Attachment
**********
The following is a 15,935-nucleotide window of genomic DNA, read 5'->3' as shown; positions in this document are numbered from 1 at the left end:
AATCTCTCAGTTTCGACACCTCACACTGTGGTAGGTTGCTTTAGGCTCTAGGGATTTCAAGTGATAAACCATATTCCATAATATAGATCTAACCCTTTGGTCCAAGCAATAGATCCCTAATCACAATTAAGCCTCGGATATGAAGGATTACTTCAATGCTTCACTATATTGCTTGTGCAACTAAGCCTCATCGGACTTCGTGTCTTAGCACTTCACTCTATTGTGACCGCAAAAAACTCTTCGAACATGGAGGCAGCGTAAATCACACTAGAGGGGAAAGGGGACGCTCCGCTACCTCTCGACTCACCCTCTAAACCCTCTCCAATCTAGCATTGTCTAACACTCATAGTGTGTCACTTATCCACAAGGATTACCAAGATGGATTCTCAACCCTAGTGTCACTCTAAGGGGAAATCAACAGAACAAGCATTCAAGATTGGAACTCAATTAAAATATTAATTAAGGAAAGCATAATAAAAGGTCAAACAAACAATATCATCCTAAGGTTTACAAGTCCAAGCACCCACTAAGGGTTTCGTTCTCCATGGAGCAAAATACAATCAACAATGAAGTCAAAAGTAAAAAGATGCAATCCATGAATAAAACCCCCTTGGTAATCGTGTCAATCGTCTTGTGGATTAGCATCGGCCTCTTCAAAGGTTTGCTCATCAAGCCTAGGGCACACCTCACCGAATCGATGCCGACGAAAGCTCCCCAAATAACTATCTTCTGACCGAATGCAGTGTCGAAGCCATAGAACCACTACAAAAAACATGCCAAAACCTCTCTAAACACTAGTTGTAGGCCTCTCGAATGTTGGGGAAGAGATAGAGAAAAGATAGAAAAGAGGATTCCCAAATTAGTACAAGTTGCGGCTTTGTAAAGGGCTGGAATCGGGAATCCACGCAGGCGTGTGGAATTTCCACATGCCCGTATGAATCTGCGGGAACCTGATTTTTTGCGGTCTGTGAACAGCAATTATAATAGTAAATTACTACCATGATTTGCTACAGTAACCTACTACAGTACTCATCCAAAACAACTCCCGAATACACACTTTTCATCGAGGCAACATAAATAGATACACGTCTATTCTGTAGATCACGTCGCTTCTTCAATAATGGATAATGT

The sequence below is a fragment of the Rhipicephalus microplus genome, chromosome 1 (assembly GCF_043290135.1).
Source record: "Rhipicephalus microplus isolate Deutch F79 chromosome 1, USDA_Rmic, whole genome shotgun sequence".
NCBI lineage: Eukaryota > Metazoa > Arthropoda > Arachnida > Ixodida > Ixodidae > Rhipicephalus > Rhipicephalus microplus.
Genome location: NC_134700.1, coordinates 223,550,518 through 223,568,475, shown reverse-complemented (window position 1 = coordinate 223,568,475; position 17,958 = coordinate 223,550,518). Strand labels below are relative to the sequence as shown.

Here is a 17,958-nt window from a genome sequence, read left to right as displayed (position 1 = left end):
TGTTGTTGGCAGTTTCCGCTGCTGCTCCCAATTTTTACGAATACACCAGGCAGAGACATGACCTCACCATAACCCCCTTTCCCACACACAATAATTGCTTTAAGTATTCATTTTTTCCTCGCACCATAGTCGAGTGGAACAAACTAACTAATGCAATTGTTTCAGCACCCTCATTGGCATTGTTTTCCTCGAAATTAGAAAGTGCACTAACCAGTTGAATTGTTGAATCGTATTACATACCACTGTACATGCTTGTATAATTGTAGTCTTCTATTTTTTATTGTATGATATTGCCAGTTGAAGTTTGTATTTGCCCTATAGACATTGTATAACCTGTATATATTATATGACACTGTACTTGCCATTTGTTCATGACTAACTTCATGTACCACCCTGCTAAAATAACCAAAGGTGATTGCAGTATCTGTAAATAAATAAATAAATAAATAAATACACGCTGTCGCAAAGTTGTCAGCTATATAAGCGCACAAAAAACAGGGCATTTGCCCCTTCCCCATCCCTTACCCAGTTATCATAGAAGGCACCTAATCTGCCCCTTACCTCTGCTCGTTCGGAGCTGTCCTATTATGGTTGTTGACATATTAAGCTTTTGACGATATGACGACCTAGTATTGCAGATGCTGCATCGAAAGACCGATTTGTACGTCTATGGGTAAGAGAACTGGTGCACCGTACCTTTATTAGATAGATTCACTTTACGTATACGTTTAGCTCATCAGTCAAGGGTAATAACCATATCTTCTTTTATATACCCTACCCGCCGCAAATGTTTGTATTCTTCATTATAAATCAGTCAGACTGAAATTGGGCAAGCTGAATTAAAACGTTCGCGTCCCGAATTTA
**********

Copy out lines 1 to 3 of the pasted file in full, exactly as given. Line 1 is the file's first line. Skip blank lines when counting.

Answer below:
The following is a 15,935-nucleotide window of genomic DNA, read 5'->3' as shown; positions in this document are numbered from 1 at the left end:
AATCTCTCAGTTTCGACACCTCACACTGTGGTAGGTTGCTTTAGGCTCTAGGGATTTCAAGTGATAAACCATATTCCATAATATAGATCTAACCCTTTGGTCCAAGCAATAGATCCCTAATCACAATTAAGCCTCGGATATGAAGGATTACTTCAATGCTTCACTATATTGCTTGTGCAACTAAGCCTCATCGGACTTCGTGTCTTAGCACTTCACTCTATTGTGACCGCAAAAAACTCTTCGAACATGGAGGCAGCGTAAATCACACTAGAGGGGAAAGGGGACGCTCCGCTACCTCTCGACTCACCCTCTAAACCCTCTCCAATCTAGCATTGTCTAACACTCATAGTGTGTCACTTATCCACAAGGATTACCAAGATGGATTCTCAACCCTAGTGTCACTCTAAGGGGAAATCAACAGAACAAGCATTCAAGATTGGAACTCAATTAAAATATTAATTAAGGAAAGCATAATAAAAGGTCAAACAAACAATATCATCCTAAGGTTTACAAGTCCAAGCACCCACTAAGGGTTTCGTTCTCCATGGAGCAAAATACAATCAACAATGAAGTCAAAAGTAAAAAGATGCAATCCATGAATAAAACCCCCTTGGTAATCGTGTCAATCGTCTTGTGGATTAGCATCGGCCTCTTCAAAGGTTTGCTCATCAAGCCTAGGGCACACCTCACCGAATCGATGCCGACGAAAGCTCCCCAAATAACTATCTTCTGACCGAATGCAGTGTCGAAGCCATAGAACCACTACAAAAAACATGCCAAAACCTCTCTAAACACTAGTTGTAGGCCTCTCGAATGTTGGGGAAGAGATAGAGAAAAGATAGAAAAGAGGATTCCCAAATTAGTACAAGTTGCGGCTTTGTAAAGGGCTGGAATCGGGAATCCACGCAGGCGTGTGGAATTTCCACATGCCCGTATGAATCTGCGGGAACCTGATTTTTTGCGGTCTGTGAACAGCAATTATAATAGTAAATTACTACCATGATTTGCTACAGTAACCTACTACAGTACTCATCCAAAACAACTCCCGAATACACACTTTTCATCGAGGCAACATAAATAGATACACGTCTATTCTGTAGATCACGTCGCTTCTTCAATAATGGATAATGT

The sequence below is a fragment of the Rhipicephalus microplus genome, chromosome 1 (assembly GCF_043290135.1).